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Set 72032

Kievan Rus Infantry

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All figures are supplied unpainted    (Numbers of each pose in brackets)
Date Released 2009
Contents 52 figures
Poses 13 poses
Material Plastic (Medium Consistency)
Colours Silver
Average Height 24.5 mm (= 1.77 m)


Medieval Russian princes, of which there were many, had three main sources to call upon when they wished to raise troops for war. The first were by far the best as they were the professional soldiers, the personal retinues of the prince and loyal to him alone. Naturally their numbers were relatively small, and when more were required the polk or town militia might be called upon, which were not professional soldiers but were often wealthy enough to be fairly well armed and armoured, and if sufficiently motivated could make very passable soldiers. Orion have already made a set of professional retainers with their Rus Foot Knights, so this set complements that with this lower level of Rus soldier.

Although the set title mentions the state of Kiev, which dominated the Rus states for a time, there was little difference between such soldiers serving any state, although such differences as there were were mainly divided between north and south. These figures then are suitable for any Rus state, and for accuracy they are very good. The actual appearance of these men would depend on the wealth of the individual or town, so could vary greatly. Some of these figures wear full mail armour and a helmet, and would be no different to the elite druzhina knights. Others have quilted armour, while some have no more than a thick coat or tunic. A couple of figures have no more than fur-trimmed caps while one man is bare-headed. At the other end of the body we find a mix of boots, leggings and trousers, but everything here is good.

The majority of such men would have been armed principally with spears or bows, and a fair number of both are to be found in this set. Quite what the last figure in the top row is doing with his spear held up at his left ear we cannot guess, but it is a peculiar pose in an otherwise satisfactory selection of spearmen. Also on show is a very relaxed individual resting his large axe on the ground, and another apparently aiming a javelin, while the bottom row is mostly devoted to the missile troops. We liked all the archers, although the third figure in our picture has such a short arrow that he cannot draw this bow in order to release it! The crossbow was certainly used by such Rus infantry although it was never particularly popular, so one figure so armed is about right here. This man however is rather awkward in moving forward, presumably done so as to allow the crossbow to be sculpted sideways. Finally our bare-headed friend completes the selection, wielding nothing more than a club and clearly at the bottom of the infantry pecking order.

The odd spearman and the crossbowman are the weakest poses of the bunch, although we were not impressed with the man resting his spear on his cranium (third figure, top row), nor the javelin man getting his beard entangled in his javelin, but the rest of the poses are fine. We would have liked to have seen at least one archer aiming up (as would normally be the case, to avoid his own shield wall to his front), however, and the usual complaint of shields being held sideways makes for some rather flat poses.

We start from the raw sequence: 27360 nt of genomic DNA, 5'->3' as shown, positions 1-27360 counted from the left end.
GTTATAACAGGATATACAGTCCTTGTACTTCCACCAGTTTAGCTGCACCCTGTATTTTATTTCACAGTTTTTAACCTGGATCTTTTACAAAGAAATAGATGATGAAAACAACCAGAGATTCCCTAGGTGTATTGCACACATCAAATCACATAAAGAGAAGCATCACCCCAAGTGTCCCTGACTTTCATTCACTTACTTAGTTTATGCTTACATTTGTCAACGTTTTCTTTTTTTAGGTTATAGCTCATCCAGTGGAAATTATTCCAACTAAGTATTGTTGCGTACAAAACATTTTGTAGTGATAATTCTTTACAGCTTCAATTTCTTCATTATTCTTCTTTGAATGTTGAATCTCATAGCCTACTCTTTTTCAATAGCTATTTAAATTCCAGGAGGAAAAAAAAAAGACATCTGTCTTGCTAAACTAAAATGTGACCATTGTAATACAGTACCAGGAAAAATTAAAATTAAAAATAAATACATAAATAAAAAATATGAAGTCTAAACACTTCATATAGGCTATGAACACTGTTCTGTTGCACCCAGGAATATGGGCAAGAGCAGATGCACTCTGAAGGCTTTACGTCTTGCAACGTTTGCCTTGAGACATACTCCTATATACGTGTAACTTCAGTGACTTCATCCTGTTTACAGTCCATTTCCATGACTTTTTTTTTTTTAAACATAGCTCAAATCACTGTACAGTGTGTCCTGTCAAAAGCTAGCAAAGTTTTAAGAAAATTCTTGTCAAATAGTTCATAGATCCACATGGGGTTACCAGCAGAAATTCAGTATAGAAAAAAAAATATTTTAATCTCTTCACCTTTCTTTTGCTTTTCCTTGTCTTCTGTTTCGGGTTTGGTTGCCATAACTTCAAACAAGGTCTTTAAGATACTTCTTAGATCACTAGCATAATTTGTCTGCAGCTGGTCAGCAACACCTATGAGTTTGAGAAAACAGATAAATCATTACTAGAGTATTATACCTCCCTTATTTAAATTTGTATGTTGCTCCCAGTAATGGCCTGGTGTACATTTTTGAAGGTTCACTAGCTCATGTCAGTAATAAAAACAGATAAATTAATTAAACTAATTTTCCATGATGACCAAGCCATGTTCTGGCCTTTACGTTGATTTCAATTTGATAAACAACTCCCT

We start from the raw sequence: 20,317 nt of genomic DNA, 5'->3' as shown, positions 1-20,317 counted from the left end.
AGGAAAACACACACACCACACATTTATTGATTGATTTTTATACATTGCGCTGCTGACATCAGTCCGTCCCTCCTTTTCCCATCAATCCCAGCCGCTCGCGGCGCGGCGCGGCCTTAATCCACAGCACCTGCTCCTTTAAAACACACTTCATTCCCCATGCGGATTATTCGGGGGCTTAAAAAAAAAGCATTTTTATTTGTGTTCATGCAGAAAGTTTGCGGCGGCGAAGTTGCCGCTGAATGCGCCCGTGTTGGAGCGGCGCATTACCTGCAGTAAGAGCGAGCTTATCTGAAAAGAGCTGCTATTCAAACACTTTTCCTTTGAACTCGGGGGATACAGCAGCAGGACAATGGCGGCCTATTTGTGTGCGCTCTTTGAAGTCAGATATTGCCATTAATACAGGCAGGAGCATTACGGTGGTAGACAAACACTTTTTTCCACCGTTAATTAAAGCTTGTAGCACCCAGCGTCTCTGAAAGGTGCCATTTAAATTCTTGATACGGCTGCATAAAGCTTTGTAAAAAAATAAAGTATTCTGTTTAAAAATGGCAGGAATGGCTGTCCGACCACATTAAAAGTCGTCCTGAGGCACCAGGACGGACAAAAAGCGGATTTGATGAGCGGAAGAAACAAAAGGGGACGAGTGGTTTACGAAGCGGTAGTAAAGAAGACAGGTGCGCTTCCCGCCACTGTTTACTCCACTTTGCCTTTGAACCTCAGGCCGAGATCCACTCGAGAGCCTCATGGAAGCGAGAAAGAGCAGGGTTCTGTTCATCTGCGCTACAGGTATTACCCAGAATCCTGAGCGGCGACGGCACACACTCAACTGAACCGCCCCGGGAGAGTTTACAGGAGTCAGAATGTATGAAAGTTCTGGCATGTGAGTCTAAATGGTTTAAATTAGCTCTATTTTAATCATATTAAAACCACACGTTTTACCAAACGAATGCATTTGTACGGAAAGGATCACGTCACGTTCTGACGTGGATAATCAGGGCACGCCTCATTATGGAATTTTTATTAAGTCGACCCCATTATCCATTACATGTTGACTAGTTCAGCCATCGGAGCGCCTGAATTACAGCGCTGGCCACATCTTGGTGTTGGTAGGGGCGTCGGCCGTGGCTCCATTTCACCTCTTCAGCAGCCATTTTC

For the most part the detail on these figures is superb, with lovely definition on the mail and some excellent faces and beards. However hands seem to get very vague in places, and some of the spear points are extremely rough. Also in places there is an annoying amount of flash to be removed, so the admirable work in some areas is rather spoilt in others.

The overall look of the set suggests the research has been well done, with accurate clothing and weaponry, and a good mix of older round shields with newer kite shields. The lack of expensive swords is good too, with most having either an axe or simply a dagger as a secondary weapon. In a bizarre move the sculptor has unaccountably made the crossbow loaded with a bolt, despite being vertical and clearly on the move. It’s a small point that can be resolved, yet it is a careless mistake that common sense could have avoided.

During the period in question the importance of the infantry declined, and mounted men constituted the majority of most Rus armies, particularly when facing mounted armies such as the Mongols. However there was always some infantry element, and this is a fairly respectable depiction of them despite some poor pose choices. The contrast between the best and weakest areas of sculpting is hard to understand, but this is still a useful set for an area of Russia’s history that is fast gaining a very decent representation in this hobby.


Historical Accuracy 10
Pose Quality 6
Pose Number 8
Sculpting 9
Mould 8

Further Reading
"Armies of Feudal Europe 1066-1300" - Wargames Research Group - Ian Heath - 9780904417432
"Armies of Medieval Russia 750-1250" - Osprey (Men-at-Arms Series No.333) - David Nicolle - 9781855328488
"Armies of the Middle Ages Volume 2" - Wargames Research Group - Ian Heath
"Kalka River 1223" - Osprey (Campaign Series No.98) - David Nicolle & V Shpakovsky - 9781841762333
"Lake Peipus 1242" - Osprey (Campaign Series No.46) - David Nicolle - 9781855325531
"Medieval Russian Armies 1250-1500" - Osprey (Men-at-Arms Series No.367) - Viacheslav Shpakovsky & David Nicolle - 9781841762340

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